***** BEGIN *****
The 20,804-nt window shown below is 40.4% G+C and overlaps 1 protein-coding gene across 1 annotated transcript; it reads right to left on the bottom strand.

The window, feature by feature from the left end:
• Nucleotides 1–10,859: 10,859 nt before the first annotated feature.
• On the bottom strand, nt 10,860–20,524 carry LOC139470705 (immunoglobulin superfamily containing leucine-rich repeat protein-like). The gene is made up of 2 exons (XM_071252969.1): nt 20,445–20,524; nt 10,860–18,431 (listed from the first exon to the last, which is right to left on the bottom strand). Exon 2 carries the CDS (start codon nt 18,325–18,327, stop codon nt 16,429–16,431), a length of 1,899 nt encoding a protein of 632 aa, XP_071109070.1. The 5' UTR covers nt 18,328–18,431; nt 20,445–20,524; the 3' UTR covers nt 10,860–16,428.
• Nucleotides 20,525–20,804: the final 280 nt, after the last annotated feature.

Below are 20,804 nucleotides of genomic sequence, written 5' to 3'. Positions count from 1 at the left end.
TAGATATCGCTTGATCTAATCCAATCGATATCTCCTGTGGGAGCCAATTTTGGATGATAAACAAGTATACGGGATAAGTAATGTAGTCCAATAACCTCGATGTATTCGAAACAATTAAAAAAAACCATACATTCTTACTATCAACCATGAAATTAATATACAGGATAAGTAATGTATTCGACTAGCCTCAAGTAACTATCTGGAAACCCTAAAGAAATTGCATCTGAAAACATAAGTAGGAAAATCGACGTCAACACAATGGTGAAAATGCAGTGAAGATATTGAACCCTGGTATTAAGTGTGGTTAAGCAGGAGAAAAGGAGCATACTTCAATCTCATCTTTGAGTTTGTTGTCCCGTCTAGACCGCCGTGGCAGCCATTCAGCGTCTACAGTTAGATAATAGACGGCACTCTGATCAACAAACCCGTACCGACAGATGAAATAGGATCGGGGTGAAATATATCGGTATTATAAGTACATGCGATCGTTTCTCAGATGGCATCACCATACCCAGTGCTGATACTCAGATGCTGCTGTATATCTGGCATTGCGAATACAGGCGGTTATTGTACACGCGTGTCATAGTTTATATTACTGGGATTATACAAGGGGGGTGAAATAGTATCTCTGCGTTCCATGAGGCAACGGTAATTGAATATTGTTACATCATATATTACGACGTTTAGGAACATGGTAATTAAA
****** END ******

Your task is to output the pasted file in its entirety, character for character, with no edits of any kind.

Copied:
The 20,804-nt window shown below is 40.4% G+C and overlaps 1 protein-coding gene across 1 annotated transcript; it reads right to left on the bottom strand.

The window, feature by feature from the left end:
• Nucleotides 1–10,859: 10,859 nt before the first annotated feature.
• On the bottom strand, nt 10,860–20,524 carry LOC139470705 (immunoglobulin superfamily containing leucine-rich repeat protein-like). The gene is made up of 2 exons (XM_071252969.1): nt 20,445–20,524; nt 10,860–18,431 (listed from the first exon to the last, which is right to left on the bottom strand). Exon 2 carries the CDS (start codon nt 18,325–18,327, stop codon nt 16,429–16,431), a length of 1,899 nt encoding a protein of 632 aa, XP_071109070.1. The 5' UTR covers nt 18,328–18,431; nt 20,445–20,524; the 3' UTR covers nt 10,860–16,428.
• Nucleotides 20,525–20,804: the final 280 nt, after the last annotated feature.

Below are 20,804 nucleotides of genomic sequence, written 5' to 3'. Positions count from 1 at the left end.
TAGATATCGCTTGATCTAATCCAATCGATATCTCCTGTGGGAGCCAATTTTGGATGATAAACAAGTATACGGGATAAGTAATGTAGTCCAATAACCTCGATGTATTCGAAACAATTAAAAAAAACCATACATTCTTACTATCAACCATGAAATTAATATACAGGATAAGTAATGTATTCGACTAGCCTCAAGTAACTATCTGGAAACCCTAAAGAAATTGCATCTGAAAACATAAGTAGGAAAATCGACGTCAACACAATGGTGAAAATGCAGTGAAGATATTGAACCCTGGTATTAAGTGTGGTTAAGCAGGAGAAAAGGAGCATACTTCAATCTCATCTTTGAGTTTGTTGTCCCGTCTAGACCGCCGTGGCAGCCATTCAGCGTCTACAGTTAGATAATAGACGGCACTCTGATCAACAAACCCGTACCGACAGATGAAATAGGATCGGGGTGAAATATATCGGTATTATAAGTACATGCGATCGTTTCTCAGATGGCATCACCATACCCAGTGCTGATACTCAGATGCTGCTGTATATCTGGCATTGCGAATACAGGCGGTTATTGTACACGCGTGTCATAGTTTATATTACTGGGATTATACAAGGGGGGTGAAATAGTATCTCTGCGTTCCATGAGGCAACGGTAATTGAATATTGTTACATCATATATTACGACGTTTAGGAACATGGTAATTAAA